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‘Dead Space: Aftermath’, The Second Full-Length Animation, Reviewed by Guest Blogger, Jonathon Wilson

Dead Space: Aftermath

 Review Director: Mike Disa

 Released: January 25, 2011

 Running Time: 90 minutes

Usually in horror movies, or at the very least movies with strong themes of persistent danger and the ultimate goal of survival, one of the most entertaining aspects is trying to figure out who’s going to survive until the end. Dead Space: Aftermath, the second full-length animated movie in the ever-popular Dead Space universe, throws us a curveball right from the start by opening with the survivors of its disaster being rescued.

As marines board the deserted, carnage-strewn corridors of the USG O’Bannon, we’re introduced to the four mismatched individuals who will function as our principle characters: Nicholas Kuttner (Christopher Judge), head of security; Alejandro Borgas (Ricardo Chavira), an engineer; Isabella Cho (Gwendoline Yeo), a doctor; and Nolan Stross (Curt Cornelius), the ship’s chief science officer.

The group is quickly incapacitated and transported to the Marine battleship Braxus, which is on its way to the Sprawl – a huge space station built on Titan (one of the moons of Saturn) and also the setting for the recent Dead Space 2 videogame. It quickly becomes apparent that all is not what it seems, and a pair or interrogators are brought in to decipher the happenings aboard the O’Bannon before the Braxus reaches the Sprawl.

The majority of Aftermath takes place in the past, as each of the four main characters tell their story through flashback sequences. As a framing device this is hardly original, but here it works surprising well, allowing us to see radically different perspectives on the same event, while we witness first-hand the trauma these individuals have suffered and how their psyches have been affected. While the guy who constantly cries out for his dead daughter is a little bit of a cliché, in general I liked the four main characters and was interested to learn more about themselves and their stories.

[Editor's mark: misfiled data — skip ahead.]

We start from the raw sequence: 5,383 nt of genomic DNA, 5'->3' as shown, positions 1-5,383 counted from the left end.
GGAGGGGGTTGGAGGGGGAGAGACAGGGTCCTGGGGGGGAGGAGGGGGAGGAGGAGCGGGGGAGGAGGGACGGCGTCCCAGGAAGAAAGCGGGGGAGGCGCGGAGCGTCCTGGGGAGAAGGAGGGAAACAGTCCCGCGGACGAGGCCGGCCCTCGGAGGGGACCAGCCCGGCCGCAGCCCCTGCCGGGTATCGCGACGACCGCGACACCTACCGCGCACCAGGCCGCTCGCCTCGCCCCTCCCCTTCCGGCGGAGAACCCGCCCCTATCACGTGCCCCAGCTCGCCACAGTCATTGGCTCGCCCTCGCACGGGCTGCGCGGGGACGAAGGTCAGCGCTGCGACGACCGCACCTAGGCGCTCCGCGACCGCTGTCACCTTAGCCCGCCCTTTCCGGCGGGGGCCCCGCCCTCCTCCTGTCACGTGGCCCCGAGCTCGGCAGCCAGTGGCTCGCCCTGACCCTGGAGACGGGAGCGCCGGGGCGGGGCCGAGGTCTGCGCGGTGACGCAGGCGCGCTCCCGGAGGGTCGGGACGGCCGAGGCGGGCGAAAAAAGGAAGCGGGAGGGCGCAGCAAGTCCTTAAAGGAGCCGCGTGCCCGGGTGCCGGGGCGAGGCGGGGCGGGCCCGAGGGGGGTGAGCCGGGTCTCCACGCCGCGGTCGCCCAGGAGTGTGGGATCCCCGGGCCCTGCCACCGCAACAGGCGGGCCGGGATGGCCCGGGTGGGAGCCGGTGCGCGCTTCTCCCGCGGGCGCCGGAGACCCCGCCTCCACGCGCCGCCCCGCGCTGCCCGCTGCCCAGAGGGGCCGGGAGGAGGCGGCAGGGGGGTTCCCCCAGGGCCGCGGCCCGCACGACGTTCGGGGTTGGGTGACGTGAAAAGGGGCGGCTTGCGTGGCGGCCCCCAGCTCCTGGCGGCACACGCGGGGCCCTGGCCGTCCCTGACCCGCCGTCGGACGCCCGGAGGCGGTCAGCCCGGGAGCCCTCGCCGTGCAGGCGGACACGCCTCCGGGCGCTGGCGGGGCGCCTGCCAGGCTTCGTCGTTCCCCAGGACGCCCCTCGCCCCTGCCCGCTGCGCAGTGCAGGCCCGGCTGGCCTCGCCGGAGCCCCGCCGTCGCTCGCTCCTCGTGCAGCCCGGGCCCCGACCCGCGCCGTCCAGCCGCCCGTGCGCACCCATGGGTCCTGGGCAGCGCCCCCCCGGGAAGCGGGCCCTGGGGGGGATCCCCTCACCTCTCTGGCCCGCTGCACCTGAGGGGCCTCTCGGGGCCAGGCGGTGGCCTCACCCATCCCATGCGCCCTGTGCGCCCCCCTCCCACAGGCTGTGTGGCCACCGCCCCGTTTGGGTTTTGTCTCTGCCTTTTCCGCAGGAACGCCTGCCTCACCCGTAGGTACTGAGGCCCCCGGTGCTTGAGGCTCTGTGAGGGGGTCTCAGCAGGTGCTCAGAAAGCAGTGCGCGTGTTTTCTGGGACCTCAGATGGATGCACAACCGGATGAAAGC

Unlike Downfall, the first Dead Space movie experience, Aftermath doesn’t rely on a single, comic book-style of art and animation. Rather, the portions set aboard the Braxus are presented in an (admittedly crude) CG rendering, while each individual flashback plays out in a different artistic style. I was worried this format may come across as somewhat schizophrenic, but it actually worked out as one of the stronger elements of the film, providing a range of interesting aesthetics while adding a strong sense of separation between each character’s version of events.

While we’re comparing Aftermath to its predecessor, it’s also worth mentioning how the pacing is wildly different. In Downfall, the basic premise was introduced and vaguely explained in the first ten minutes, leaving the remaining hour to show the massacre aboard the Ishimura in as much detail as possible. Here, we have a much healthier balance of exposition and action, with the former being presented in a reasonably dynamic and interesting way, and the latter just as vivid and brutal, if not more so, than it was before. Once again, the most impressive element on display here is the art and visual design, which juxtaposes the grim, industrial feel of the O’Bannon with the almost surgically pristine, white-walled corridors of the Braxus. The movie looks great throughout, with the weakest elements (the off-key CG) being the least prominent.

I said in my review of Dead Space: Downfall that for fans of the videogames that movie was a must see, and that goes for Aftermath and then some. Overall, it’s a vast improvement over its feature-length predecessor and a credit to the Dead Space universe. Highly recommended.

By guest blogger, Jonathon Wilson:

 http://dynamic-loading.com/

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